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Showing 1-10 of 72 reviews(Verified Purchases). See all 153 reviews
on May 24, 2007
I have to admit, this is a great score from Hans Zimmer. Being a big fan of most of his work I expected great things from this disc, and it delivered on all of my hopes. The overall tone of the album is different than Dead Man's Chest or the Black Pearl soundtrack. It seems (to me anyway) that the music is bigger and much more dramatic than the previous scores. Zimmer uses instruments that I've rarely heard in his work, such as a piccolo and flute. This disc represents one of the most well rounded recordings of his to date.

As has already been pointed out by other reviewers At Wit's End and I Don't Think Now Is The Best Time are incredible tracks. I'd like to include I See Dead People In Boats and Singapore in that short list of standouts. Multiple Jacks is also a very good bit of music, albeit with a strange mix of rather exotic instruments. Up Is Down has a certain playfulness that I really enjoy as well.

I have to admit however that I have one complaint about this compilation. The music that is playing in the last minute or so of the trailer is not included. The music in question picks up when the first glimpse of the sea battle starts. It is an incredible bit of music that plays prominently for nearly a third of the trailer yet didn't make the cut on this disc. I'm absolutely shocked by this. My understanding was that I Don't Think Now Is Best Time runs around 26 minutes in the film and I believe this "phantom" music came from there. I could be wrong but that's where I think it would fit. Anyway, it's a shame that Disney (or whoever is responsible) edited this out of the soundtrack. The disc runs fifty-six minutes so it's not a question of available time, there was plenty.

That might sound like a small complaint (and it is) but the track in question was an absolutely stunning piece of music. With that said, I will repeat that what is here is undeniably the best score released for any of the three films. I just guess I'll have to wait until the extended version of the soundtrack comes out (which I believe I read was going to happen for all three films)...

***UPDATE***

After watching the film over the weekend I was just as surprised to find that the musical piece referenced above is also missing from the film itself. Not just the soundtrack. Why do they do this? After looking at some other reviews it seems I'm not the only one who was looking forward to hearing this.
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on August 21, 2011
This is a rich and triumphant score - worthy and fitting for the final of the first three films. While the first film's slightly purer, more direct themes and instrumentation may still stand the test of time as the quintessential Pirates music, this score is thicker, richer, and more epic in tone and energy, again very fitting for the Worlds End film. It is also one of the best scores from Zimmer in recent years. While all of his work is quality and enjoyable, this score is refreshingly full in composure and range compared to much of his recent more monotone atmospheric explorations (in scores such as Inception, Sherlock Holmes, The Dark Knight, etc). Though as another reviewer pointed out, you can hear certain themes and sounds starting to emerge in places of this work that become a big part of some of these later film scores. In any case, this is a very strong and enjoyable work. It even captures some of the feel and emotional strength of his work for Crimson Tide, which for me, was one of the scores that first drew me to Zimmer as a composer. I highly recommend adding this album to your collection! 5/5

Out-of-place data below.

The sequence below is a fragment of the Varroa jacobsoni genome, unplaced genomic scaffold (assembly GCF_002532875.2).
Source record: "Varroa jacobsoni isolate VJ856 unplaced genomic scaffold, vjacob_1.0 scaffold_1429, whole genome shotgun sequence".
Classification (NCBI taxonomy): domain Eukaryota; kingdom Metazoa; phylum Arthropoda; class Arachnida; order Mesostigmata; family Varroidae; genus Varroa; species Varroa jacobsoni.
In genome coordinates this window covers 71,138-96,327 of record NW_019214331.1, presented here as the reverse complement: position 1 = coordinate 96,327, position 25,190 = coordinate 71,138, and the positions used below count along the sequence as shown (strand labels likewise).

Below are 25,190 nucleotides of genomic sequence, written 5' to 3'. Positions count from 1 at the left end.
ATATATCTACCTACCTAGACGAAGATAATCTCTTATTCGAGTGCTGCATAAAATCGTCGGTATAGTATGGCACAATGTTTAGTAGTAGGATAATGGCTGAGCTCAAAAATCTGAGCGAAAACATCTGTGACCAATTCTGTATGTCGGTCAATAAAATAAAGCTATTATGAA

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on June 14, 2017
Huge fan of the POTC franchise and the musical scores are wonderful.
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on May 25, 2007
To begin, I want to give a little background. I loved, and still do love, the first "Pirates" score. Yes, I know it was a bunch of electronics. Yes, I know that the CD had less than 50 minutes of music on it. But, you know what? It was really, really fun! The themes were awesome! You can't beat "The Medallion Calls". Definitely one of my favorite piece of music of all time. As far as Dead Man's Chest goes, I used to love it (especially track 2, "The Kraken"). But as time went on, I slowly started to like it less and less, until finally I couldn't stand it.

(If you want to skip my boring story, skip this paragraph)

So, about a week ago, I finally heard the clips to this soundtrack. I was flipping out. It was like, wow. Then I must have heard them over about fifteen times each (I'm serious). And I waited, and waited, and waited, for that number 22. I called up Wal-mart, and that crap store told me that they have Dead Man's Chest and Curse of the Black Pearl, but no At World's End. Possibly the most popular score right now, and they didn't take the time to get it immediately? Pathetic. Anyway, I bought it off of Amazon on Tuesday, and got it on Wednesday. How did I get it so fast? Well, I started the "Amazon Prime" trial, chose one day shipping (an extra four bucks), and waited almost all day on Wednesday for the UPS truck to come.